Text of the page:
Birds Encyclopedia

Spoonbill

Spoonbill — Spoonbills are a group of large, long-legged wading birds in the family Threskiornithidae, which also includes the Ibises. All have large, flat, spatulate bills and feed by wading through shallow water, sweeping the partly opened bill from side to side. The moment any small aquatic creature touches the inside of the bill—an insect, crustacean, or tiny fish—it is …

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Sparrow

Sparrow — The sparrows are a family of small passerine birds, Passeridae. They are also known as true sparrows, or Old World sparrows, names also used for a genus of the family, Passer. As eight or more species nest in or near buildings, and the House Sparrow and Eurasian Tree Sparrow in particular inhabit cities in large numbers, sparrows may …

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Solitaire

Solitaire — The Solitaires are medium-sized mostly insectivorous birds in the genera Myadestes, Cichlopsis and Entomodestes of the thrush family Turdidae. These are species of the Americas and Hawaii; especially in the latter part of their range, several island populations have gone extinct. Genera: Myadestes Cichlopsis Entomodestes Solitaire, common name applied to various species of American thrush. In the United …

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Snipe

Snipe — A snipe is any of about 25 wading bird species in three genera in the family Scolopacidae. They are characterized by a very long, slender bill and crypsis plumage. The Gallinago snipes have a nearly worldwide distribution, the Lymnocryptes Jack Snipe is restricted to Asia and Europe and the Coenocorypha snipes are found only in the Outlying Islands …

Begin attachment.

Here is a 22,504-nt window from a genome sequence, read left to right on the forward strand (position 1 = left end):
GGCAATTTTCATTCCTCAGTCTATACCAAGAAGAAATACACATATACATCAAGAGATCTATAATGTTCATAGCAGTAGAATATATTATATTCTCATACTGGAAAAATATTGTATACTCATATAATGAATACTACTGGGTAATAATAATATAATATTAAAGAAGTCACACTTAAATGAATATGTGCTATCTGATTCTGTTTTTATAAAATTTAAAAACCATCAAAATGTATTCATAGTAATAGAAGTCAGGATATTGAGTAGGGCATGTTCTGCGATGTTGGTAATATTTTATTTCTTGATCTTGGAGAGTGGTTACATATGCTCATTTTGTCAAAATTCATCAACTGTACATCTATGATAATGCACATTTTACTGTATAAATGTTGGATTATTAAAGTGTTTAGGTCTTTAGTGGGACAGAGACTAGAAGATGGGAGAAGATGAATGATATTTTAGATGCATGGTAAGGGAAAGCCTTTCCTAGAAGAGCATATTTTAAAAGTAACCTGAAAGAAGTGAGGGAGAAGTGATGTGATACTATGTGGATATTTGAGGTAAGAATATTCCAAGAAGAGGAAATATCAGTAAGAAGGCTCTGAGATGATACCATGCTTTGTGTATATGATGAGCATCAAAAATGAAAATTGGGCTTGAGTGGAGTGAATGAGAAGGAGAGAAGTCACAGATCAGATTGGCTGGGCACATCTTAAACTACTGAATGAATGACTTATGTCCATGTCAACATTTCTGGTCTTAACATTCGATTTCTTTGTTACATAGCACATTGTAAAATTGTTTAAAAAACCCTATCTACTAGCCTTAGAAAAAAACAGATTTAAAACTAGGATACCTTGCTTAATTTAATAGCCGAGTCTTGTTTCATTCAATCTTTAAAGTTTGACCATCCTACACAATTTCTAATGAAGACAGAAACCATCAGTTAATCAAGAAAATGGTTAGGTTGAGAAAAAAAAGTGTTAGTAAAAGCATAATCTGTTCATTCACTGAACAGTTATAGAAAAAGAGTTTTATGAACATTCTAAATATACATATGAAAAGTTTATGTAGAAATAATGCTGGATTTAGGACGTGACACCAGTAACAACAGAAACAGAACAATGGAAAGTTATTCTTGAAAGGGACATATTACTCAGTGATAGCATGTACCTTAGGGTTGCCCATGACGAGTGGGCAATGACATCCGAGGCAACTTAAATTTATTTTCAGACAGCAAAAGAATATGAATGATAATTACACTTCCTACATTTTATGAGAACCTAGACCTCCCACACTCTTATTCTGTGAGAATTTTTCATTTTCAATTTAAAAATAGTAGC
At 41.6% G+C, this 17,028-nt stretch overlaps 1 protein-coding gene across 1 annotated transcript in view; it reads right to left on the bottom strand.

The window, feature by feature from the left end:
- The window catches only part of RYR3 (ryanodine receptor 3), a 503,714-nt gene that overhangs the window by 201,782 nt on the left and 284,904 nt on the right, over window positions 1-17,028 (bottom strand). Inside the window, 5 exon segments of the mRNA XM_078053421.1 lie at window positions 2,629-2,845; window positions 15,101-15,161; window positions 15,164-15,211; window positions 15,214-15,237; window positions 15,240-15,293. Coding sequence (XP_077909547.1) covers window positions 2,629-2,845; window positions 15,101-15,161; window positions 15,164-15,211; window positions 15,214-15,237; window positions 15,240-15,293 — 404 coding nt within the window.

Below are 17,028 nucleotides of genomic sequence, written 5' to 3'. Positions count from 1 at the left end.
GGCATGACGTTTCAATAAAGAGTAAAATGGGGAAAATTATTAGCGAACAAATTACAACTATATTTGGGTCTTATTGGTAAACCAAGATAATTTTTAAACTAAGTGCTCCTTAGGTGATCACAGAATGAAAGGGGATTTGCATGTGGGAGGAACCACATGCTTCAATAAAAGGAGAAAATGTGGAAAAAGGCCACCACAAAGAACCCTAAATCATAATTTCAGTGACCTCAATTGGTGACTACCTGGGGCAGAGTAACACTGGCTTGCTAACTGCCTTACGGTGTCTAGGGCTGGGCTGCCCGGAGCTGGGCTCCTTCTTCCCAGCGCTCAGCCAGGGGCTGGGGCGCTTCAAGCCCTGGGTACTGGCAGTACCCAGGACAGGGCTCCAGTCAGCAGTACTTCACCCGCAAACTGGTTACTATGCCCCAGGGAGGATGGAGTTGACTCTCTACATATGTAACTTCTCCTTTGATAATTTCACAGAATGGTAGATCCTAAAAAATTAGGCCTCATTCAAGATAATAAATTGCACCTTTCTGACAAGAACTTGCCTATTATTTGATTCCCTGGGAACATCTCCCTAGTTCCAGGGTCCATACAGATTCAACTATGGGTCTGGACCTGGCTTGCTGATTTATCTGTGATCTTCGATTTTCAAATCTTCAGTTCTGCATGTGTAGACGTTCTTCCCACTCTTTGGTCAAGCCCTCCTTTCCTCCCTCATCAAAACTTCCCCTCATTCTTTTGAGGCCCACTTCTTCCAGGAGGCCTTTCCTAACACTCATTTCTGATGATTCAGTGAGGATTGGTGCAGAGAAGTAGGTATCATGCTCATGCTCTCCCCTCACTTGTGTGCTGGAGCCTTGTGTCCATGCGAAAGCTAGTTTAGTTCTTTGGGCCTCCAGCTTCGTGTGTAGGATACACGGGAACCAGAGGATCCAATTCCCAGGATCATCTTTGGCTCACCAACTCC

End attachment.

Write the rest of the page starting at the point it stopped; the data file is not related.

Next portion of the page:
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Shrike

Shrike — Shrikes are passerine birds of the family Laniidae. The family is composed of thirty-one species in three genera. The family name, and that of the largest genus, Lanius, is derived from the Latin word for “butcher”, and some shrikes were also known as “butcher birds” because of their feeding habits. Note that the Australasian butcherbirds are not shrikes. …

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Sandpiper

Sandpiper — The sandpipers are a large family, Scolopacidae, of waders or shorebirds. They include many species called sandpipers, as well as those called by names such as curlew and snipe. The majority of these species eat small invertebrates picked out of the mud or soil. Different lengths of bills enable different species to feed in the same habitat, particularly …

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Rail

Rail — The rails, or Rallidae, are a large cosmopolitan family of small to medium-sized birds. The family exhibits considerable diversity and the family also includes the crakes, coots, and gallinules. Many species are associated with wetlands, although the family is found in every terrestrial habitat except dry deserts, polar regions and alpine areas above the snow line. The most …

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Sandgrouse

Sandgrouse — The sandgrouse are a family, Pteroclididae, of 16 bird species, the only living members of the order Pteroclidiformes. They are restricted to treeless open country in the Old World, such as plains and semi-deserts. They are distributed across northern, southern and eastern Africa as well as Madagascar; the Middle East, India through to central Asia; and the Iberian …

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Robin

Robin — The American Robin or North American Robin (Turdus migratorius) is a migratory songbird of the thrush family. It is named after the European Robin because of its reddish-orange breast, though the two species are not closely related, with the European robin belonging to the flycatcher family. The American Robin is widely distributed throughout North America, wintering south of …

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Roadrunner

Roadrunner — The roadrunners are two species of bird in the genus Geococcyx of the cuckoo family, Cuculidae, native to North and Central America. These two species are the ground foraging cuckoos. Greater Roadrunner, Geococcyx californianus (Mexico and southwestern United States) Conkling’s Roadrunner, Geococcyx californianus conklingi – prehistoric Lesser Roadrunner, Geococcyx velox (Mexico and Central America) Roadrunner species generally range …

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